My husband and I are preparing to move to Germany in a couple of months, courtesy of the U.S. Army. As part of the process for completing that move, I had to submit to a physical examination. I was really dreading my physical, mainly because I hate to hear bad news. I’m a lot heavier than I’d like to be and I hate being someone’s patient. Nevertheless, I knew I had to bite the bullet, so I made an appointment at DeWitt Army Community Hospital, our local military treatment facility here on Fort Belvoir.
I showed up for the appointment on June 5th, feeling very apprehensive about the whole thing. The nurse who took me back to check my vital signs could tell I was nervous. She advised me to try to calm down so that my blood pressure wouldn’t be high. I’ve never had a problem with my blood pressure, although I do have close relatives who take medication to lower their blood pressure.
Blood pressure is the measurement of the force which propels blood through a person’s blood vessels. When blood is pushed through the blood vessels with too much force, it can cause internal damage to the body and increase the risk of heart disease, stroke, and kidney disease. High blood pressure, also known as “hypertension”, is called the “silent killer” because it doesn’t usually produce symptoms. The only way most people know they have high blood pressure is by having it measured by a blood pressure monitor.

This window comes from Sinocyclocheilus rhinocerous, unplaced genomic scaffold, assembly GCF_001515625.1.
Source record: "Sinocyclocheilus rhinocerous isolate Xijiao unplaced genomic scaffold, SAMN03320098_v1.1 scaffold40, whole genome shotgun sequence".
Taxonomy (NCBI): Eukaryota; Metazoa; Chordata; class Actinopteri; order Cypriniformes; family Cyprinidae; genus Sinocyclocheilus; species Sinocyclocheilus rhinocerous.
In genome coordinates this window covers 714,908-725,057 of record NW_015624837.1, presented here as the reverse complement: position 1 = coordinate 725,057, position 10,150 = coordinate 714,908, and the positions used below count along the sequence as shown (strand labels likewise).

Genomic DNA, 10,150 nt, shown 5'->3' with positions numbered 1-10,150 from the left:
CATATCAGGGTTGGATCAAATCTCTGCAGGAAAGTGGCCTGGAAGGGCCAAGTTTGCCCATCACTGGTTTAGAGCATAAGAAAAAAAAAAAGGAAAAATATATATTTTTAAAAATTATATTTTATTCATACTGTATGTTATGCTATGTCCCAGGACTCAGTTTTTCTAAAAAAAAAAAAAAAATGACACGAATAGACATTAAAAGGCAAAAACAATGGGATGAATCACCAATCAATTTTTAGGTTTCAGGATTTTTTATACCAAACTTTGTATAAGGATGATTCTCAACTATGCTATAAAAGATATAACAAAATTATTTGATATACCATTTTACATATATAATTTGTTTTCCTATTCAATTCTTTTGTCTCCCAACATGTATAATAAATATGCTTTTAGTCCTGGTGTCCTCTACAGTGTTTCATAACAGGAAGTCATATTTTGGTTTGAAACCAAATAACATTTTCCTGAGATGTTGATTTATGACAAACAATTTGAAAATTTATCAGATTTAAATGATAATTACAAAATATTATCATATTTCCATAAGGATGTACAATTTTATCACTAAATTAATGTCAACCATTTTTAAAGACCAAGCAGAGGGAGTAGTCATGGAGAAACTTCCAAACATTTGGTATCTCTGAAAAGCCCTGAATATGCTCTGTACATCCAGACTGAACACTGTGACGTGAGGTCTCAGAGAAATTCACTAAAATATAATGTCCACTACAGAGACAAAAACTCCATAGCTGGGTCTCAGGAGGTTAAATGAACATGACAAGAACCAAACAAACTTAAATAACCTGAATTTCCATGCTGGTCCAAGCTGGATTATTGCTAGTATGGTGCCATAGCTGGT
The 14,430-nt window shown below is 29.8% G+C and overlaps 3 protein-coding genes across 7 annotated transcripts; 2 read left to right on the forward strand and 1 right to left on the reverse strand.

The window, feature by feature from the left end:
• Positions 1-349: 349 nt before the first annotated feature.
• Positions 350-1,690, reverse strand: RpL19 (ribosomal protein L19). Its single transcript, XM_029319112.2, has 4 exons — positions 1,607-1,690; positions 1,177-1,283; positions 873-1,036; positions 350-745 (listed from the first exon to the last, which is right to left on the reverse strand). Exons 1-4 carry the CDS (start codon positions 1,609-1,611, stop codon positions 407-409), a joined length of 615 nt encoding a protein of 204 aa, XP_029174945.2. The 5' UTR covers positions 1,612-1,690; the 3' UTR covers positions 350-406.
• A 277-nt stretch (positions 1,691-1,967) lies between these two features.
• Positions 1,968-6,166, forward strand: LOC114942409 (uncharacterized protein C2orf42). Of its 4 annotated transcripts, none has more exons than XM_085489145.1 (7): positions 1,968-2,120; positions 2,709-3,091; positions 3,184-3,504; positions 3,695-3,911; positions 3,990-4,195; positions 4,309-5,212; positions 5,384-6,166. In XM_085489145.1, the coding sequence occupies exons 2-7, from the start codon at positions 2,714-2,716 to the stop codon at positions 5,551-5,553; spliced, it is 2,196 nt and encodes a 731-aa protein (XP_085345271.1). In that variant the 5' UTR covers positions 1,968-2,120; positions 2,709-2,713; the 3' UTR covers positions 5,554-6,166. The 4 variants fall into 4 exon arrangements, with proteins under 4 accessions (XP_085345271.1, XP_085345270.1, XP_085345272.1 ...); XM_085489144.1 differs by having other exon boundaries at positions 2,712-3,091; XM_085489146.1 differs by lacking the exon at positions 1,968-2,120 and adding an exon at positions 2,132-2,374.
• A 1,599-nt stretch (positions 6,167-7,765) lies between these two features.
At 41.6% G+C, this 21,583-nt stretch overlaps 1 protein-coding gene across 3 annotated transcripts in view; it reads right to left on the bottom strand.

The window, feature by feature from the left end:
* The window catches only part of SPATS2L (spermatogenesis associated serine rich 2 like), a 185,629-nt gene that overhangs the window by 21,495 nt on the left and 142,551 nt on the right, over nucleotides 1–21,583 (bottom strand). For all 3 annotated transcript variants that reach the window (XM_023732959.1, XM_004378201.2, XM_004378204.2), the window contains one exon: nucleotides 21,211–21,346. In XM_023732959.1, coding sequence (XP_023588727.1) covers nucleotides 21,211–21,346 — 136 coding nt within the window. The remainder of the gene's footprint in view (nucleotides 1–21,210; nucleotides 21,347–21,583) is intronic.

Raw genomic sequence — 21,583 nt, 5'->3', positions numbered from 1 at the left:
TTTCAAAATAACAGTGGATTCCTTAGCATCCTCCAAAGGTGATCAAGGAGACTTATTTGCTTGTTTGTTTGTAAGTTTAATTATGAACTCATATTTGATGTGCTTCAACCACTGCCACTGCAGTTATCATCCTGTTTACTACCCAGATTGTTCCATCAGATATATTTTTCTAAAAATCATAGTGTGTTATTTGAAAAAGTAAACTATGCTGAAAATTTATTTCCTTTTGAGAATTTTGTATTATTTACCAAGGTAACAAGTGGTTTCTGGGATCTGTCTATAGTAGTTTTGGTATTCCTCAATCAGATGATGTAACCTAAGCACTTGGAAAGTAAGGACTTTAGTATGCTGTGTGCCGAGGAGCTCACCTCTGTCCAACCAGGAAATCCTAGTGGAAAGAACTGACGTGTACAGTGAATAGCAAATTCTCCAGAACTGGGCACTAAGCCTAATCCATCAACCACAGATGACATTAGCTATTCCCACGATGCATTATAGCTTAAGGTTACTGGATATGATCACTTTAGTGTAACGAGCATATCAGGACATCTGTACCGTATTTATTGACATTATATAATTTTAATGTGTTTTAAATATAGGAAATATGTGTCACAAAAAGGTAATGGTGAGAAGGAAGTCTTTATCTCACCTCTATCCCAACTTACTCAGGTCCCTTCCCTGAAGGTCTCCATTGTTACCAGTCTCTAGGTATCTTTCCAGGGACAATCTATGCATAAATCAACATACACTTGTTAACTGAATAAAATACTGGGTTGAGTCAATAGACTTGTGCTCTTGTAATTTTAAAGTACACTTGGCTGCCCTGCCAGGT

Health professionals measure blood pressure with two numbers divided by a slash. The first number is called the systolic pressure. It represents the measurement of the force when the heart pumps. The second number is known as the diastolic pressure. It’s the force measured as the heart relaxes between beats. A person’s blood pressure is considered high when they have readings greater than 140/90. Pre-hypertension starts at 130/80.
Despite my best efforts to relax, my blood pressure was pretty high at 144/90 when the nurse took it. My primary care provider, a very astute physician’s assistant, told me that she was concerned that I might have high blood pressure. She asked me to keep a blood pressure diary for two weeks by coming into the clinic and having my blood pressure taken at random times.
For two weeks, I showed up at the internal medicine clinic at DeWitt, wrinkled diary in hand. I’d sit in the waiting room, wait to be called back, and get my blood pressure taken and recorded. The results of the diary were interesting. On one occasion, I had a borderline high reading. Twice, my readings were completely normal, and twice, they were considered high. Almost every time, my pulse was racing. One time, it was 112 beats per minute, which is definitely not normal for me. I pulled out our home blood pressure monitor and started checking my blood pressure at home. I noticed that when I was at home, my blood pressure and pulse were completely normal.
On my follow up visit to see the physician’s assistant, I handed over the diary. She was about ready to conclude that I had high blood pressure, but then I told her that my readings outside of her office were consistently normal.
“You might have what we call ‘white coat hypertension’.” she said. “If you have white coat hypertension, your blood pressure will show up as high in a clinical setting, but normal anywhere else.”
I had heard of white coat hypertension and knew what it was. But then the physician’s assistant made a suggestion.
She said, “I’d like to have you placed on an ambulatory blood pressure monitor for a day. That way, if you really do have white coat hypertension, we can document it and you won’t have doctors down the line so worried about these high readings. As it stands now, I could diagnose you with high blood pressure.”